Hollingbourne Parish Council has been made aware of parking and speeding issues in Upper Street and these have been referred to local KCC Councillor Shellina Prendergast. She has recommended that complaints are referred to Kent Police via their website.
Councillor Prendergast writes:
From experience in other areas within Maidstone Rural East, I am not convinced that engineering measures or reducing the speed limit on their own will provide the outcome we all seek – effective enforcement is key to this and I believe it is important to keep the pressure up on Kent Police. A good evidence base for all to work on will also be really helpful including reporting incidents on 101 or online on https://www.kent.police.uk/services/report-online/kent-police-online-reporting/ . Other suggestions below, including speedwatch and speed surveys will also help form this evidence base and you might wish to include Upper Street on the Highways Improvement Plan which Jennie Watson has discussed in a previous meeting with Parish Councillor David Ardley and the Parish Clerk.
I am also very happy to meet with representatives from the Parish Council to discuss further – please let me know if this would be helpful.
And please assure Upper Street residents that they have not been forgotten and we are all working collaboratively to seek a solution that will work.
Councillor Prendergast can be contacted at Shellina.Prendergast@kent.gov.uk
Last year a petition to reduce speed through the village was organised by local residents and the Parish Council received the following response from Kent County Council:
Thank you for your petition regarding your concerns in relation to vehicles speeding in the village of Hollingbourne.
As you can no doubt appreciate we receive many requests for the implementation of improvement and safety measures on the highway and, as such, all requests are reviewed and prioritised. We use an evidence-based approach to prioritise investment in Casualty Reduction Schemes as we seek to ascertain if there is any pattern of personal injury crash records for the past three years that could be addressed by engineering methods.
In this location there is no such pattern; it is therefore very difficult to prioritise this site against a number of areas across the County, where a pattern of incidents is occurring and our engineering intervention could help reduce crashes. Therefore, at this stage we have no programmed works at this location, although we will of course continue to monitor the site and should viable engineering solutions be identified that would reduce the number and the severity of crashes then we will seek to implement them.
This is an issue that has recently been raised by Hollingbourne Parish Council and they have been advised to carry out speed surveys to ascertain actual speeds. May I suggest that you contact Hollingbourne Parish Council to establish whether this is an issue that they support and are willing to fund.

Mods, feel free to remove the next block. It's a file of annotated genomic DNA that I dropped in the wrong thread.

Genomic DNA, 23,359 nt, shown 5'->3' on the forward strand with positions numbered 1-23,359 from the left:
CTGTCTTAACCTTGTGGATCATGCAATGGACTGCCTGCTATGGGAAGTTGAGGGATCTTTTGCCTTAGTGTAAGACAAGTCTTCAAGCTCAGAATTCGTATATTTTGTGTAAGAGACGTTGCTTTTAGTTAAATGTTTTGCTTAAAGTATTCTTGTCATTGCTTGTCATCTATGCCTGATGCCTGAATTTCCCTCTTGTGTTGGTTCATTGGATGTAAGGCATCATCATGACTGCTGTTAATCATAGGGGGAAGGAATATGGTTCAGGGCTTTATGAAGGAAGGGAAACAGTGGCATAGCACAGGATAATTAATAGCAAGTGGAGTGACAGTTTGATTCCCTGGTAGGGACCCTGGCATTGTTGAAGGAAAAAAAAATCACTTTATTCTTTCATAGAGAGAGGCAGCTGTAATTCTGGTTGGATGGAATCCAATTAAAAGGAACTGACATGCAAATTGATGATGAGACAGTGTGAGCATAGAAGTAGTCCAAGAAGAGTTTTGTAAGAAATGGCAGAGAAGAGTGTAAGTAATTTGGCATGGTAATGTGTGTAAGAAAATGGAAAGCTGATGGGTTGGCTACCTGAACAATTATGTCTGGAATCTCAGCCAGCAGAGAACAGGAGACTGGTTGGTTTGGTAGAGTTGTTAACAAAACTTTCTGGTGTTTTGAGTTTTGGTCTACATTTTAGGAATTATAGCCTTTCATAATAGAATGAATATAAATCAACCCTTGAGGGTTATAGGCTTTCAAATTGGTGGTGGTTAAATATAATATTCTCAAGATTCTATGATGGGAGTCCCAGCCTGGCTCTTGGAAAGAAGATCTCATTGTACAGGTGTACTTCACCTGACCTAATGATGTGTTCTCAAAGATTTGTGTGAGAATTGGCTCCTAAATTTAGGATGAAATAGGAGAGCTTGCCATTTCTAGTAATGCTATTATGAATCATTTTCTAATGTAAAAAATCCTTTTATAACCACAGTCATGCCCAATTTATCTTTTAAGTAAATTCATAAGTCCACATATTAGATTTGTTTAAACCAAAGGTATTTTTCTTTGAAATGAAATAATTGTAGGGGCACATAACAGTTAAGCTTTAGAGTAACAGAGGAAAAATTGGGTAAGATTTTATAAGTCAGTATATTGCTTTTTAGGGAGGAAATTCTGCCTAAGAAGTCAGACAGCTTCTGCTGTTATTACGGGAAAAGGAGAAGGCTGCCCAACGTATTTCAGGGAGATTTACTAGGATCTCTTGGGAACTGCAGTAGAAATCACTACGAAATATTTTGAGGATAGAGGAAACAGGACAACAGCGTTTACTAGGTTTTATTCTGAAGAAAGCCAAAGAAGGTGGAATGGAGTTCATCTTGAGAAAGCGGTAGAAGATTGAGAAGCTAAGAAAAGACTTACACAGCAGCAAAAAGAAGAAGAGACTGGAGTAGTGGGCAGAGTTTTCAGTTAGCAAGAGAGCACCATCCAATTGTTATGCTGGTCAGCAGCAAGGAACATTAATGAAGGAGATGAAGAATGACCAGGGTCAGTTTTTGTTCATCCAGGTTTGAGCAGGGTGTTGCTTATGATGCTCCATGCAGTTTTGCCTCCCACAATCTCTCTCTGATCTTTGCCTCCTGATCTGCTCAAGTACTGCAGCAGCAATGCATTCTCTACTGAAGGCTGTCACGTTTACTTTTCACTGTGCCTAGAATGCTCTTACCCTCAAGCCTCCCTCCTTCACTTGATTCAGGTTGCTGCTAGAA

In the meantime, you are probably aware that enforcement is the responsibility of Kent Police therefore concerns over speeding should be directed to them, they can be contacted on their non-emergency telephone number 101.
However, there is a scheme which may assist you in reducing speeding. Speedwatch is a police initiative which is education centred to support concerned citizens to improve road safety and the quality of life within their local communities.
Operating at carefully selected sites on roads in 20-, 30- and 40-miles per hour (mph) speed limits, a group typically of three CSW practitioners monitors the speed of passing vehicles using a portable speed indication device.
Details of vehicles travelling at or above nationally-specified thresholds (25-, 35- and 46-mph) are recorded and reported. The registered keepers of vehicles observed repeatedly or ‘high-end’ speeding anywhere in Kent in the previous 12 months are then sent advisory letters by Kent Police.
In order to access this scheme, communities will need to identify a number of volunteers to carry out Speedwatch. They will need to gain access to Speedwatch equipment which includes a speed gun and interactive signs. Speedwatch equipment typically costs in the region of £2,500 however it is common for groups adjacent to other active Speedwatch groups to share equipment on an agreed rota.
You need to contact Kent Police to discuss where you would like to operate Speedwatch in your community; they will be able to run through the site risk assessment process and training for operators.
There is more information available on:
Since last year Hollingbourne Parish Council has been investigating the cost of Speedwatch equipment and may require local volunteers to help with the project. However despite cars speeding through Eyhorne Street there have been very few accidents which means that it is low on the list of streets for formal action by Kent Police and KCC.
Pictured below is pavement parking in Upper Street in February 2019 (Picture by Tania Shillingford).